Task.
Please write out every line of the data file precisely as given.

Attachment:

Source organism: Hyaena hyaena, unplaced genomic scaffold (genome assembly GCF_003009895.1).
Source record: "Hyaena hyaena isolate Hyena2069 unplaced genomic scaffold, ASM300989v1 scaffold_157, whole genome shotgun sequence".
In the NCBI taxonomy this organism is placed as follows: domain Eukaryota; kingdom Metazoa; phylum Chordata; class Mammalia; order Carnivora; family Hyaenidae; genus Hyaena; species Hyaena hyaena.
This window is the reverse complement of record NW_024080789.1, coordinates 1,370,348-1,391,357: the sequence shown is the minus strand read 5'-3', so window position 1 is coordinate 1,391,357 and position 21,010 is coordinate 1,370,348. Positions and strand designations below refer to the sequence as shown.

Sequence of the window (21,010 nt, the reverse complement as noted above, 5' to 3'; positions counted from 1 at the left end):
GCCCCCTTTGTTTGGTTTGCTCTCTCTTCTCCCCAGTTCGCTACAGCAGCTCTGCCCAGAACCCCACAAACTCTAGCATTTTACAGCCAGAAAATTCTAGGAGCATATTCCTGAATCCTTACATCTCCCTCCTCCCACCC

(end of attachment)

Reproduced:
Source organism: Hyaena hyaena, unplaced genomic scaffold (genome assembly GCF_003009895.1).
Source record: "Hyaena hyaena isolate Hyena2069 unplaced genomic scaffold, ASM300989v1 scaffold_157, whole genome shotgun sequence".
In the NCBI taxonomy this organism is placed as follows: domain Eukaryota; kingdom Metazoa; phylum Chordata; class Mammalia; order Carnivora; family Hyaenidae; genus Hyaena; species Hyaena hyaena.
This window is the reverse complement of record NW_024080789.1, coordinates 1,370,348-1,391,357: the sequence shown is the minus strand read 5'-3', so window position 1 is coordinate 1,391,357 and position 21,010 is coordinate 1,370,348. Positions and strand designations below refer to the sequence as shown.

Sequence of the window (21,010 nt, the reverse complement as noted above, 5' to 3'; positions counted from 1 at the left end):
GCCCCCTTTGTTTGGTTTGCTCTCTCTTCTCCCCAGTTCGCTACAGCAGCTCTGCCCAGAACCCCACAAACTCTAGCATTTTACAGCCAGAAAATTCTAGGAGCATATTCCTGAATCCTTACATCTCCCTCCTCCCACCC